Thank you very much, Chair [Minister Azucena Arbeleche, Minister of Economy and Finance of Uruguay], and thank you for presiding over the meeting today. Good morning, good afternoon, good evening to those joining both in person and virtually today. Welcome everyone, to the Development Committee.
Kristalina and I would like to welcome our friend and colleague, the Director General of the World Trade Organization, Dr. Ngozi Okonjo-Iweala. She is joining us to share the WTO’s perspective on trade, supply chains, and the global economy at a particularly stressful time.
We gather under circumstances we did not foresee just two months ago. We have been horrified by the devastating effects of Russia’s invasion of Ukraine and atrocities committed against civilians. The war must end now, yet the devastation continues even today with loss of human life and livelihoods, destruction of physical infrastructure, refugees seeking haven in neighboring states, and a growing population of internally displaced persons (IDPs).
The spillover effects are being felt worldwide as rising energy and food prices are impacting the most vulnerable, particularly in Africa and the Middle East.
Higher costs for fertilizers, supply constraints for staples, floods and droughts are among many factors that are threatening food security and hitting the most vulnerable the hardest. This worsens inequalities and creates further political and social tensions. It is vital that the world works to increase supply by opening closed markets. We recently sent you a roadmap paper for discussion on the Bank’s response to these overlapping global challenges. We hope to have the opportunity to discuss with you Governors and your representatives at our Board this paper in the next days and weeks. The proposed package encompasses a 15-month surge of $170 billion financing available for affected countries, of which $50 billion could be committed in the next 3 months.
In the case of Ukraine, the World Bank Group is doing everything we can to assist during the crisis. We have already mobilized more than $3 billion of support, enlarged by your grants, guarantees, and parallel financing. We are also exploring other innovative financing options to support countries hosting Ukrainian refugees. Together with the IMF and other IFIs we are sending a clear signal that we stand with the Ukrainian people during these difficult times.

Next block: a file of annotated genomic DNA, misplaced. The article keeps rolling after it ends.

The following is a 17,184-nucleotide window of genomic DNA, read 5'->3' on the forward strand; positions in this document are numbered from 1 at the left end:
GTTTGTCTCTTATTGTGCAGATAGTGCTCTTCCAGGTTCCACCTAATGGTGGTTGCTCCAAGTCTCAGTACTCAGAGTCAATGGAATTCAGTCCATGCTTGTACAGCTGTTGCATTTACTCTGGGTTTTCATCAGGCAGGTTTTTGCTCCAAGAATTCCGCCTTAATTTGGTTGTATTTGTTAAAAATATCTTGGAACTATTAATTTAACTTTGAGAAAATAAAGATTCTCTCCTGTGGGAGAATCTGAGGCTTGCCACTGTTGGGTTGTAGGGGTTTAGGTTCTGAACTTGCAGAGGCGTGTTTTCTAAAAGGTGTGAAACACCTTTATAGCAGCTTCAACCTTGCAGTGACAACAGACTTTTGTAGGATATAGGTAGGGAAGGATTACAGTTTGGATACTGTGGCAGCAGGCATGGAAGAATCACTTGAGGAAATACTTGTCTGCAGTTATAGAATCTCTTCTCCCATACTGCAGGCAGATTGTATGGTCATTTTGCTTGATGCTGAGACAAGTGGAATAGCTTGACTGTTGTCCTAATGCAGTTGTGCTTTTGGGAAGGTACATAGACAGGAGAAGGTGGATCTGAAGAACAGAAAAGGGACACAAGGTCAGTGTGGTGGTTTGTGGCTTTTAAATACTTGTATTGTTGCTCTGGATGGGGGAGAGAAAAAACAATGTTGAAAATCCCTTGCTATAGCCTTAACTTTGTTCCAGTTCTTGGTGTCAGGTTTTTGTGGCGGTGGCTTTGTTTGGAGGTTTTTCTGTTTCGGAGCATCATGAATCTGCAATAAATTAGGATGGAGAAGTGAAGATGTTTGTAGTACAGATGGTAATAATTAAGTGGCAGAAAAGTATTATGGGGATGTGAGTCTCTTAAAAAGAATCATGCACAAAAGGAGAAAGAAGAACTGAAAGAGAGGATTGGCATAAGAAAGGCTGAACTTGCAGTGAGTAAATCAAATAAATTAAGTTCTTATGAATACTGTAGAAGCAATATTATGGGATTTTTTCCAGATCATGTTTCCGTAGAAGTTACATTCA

We had a very useful discussion last night on fragility, conflict, and violence at the Development Committee Dinner.
The World Bank Group has made significant progress over the past decade in our engagements with countries facing challenges across the full spectrum of fragility, conflict, and violence.
We also need to maintain a strong footprint on the ground in partnership with the UN, the International Committee of the Red Cross, and bilateral partners. I want to take this opportunity to thank the more than 700+ World Bank Group staff who work in fragile situations across the globe.
The global economy is being hit by a series of crises including the ongoing COVID-19 pandemic, rising inflation, and debt distress across developing countries, continuing climate change and biodiversity challenges, and increasingly, situations of fragility and conflict. These are occurring in the broader context of inequality, in which advanced economies are growing faster than developing economies and their people. The global response to the pandemic left inequality deeper because of limited access to vaccines for people in poorer countries and the concentration of macro policy accommodation, both fiscal and monetary, for a narrow group of people in advanced economies. With accommodation being gradually removed, primarily through interest rate increases, the likelihood is that inequality will become an even bigger imbalance because higher inflation and higher interest rates have their biggest impact on weaker countries and vulnerable businesses and workers. I have advocated for a macro policy adjustment that shifts the allocation of capital from demand to supply. This would help reduce inflation and inequality, allowing a brighter future for people with lower incomes.
The ongoing public health crisis precipitated by the COVID-19 pandemic continues and I would like to update you on our response.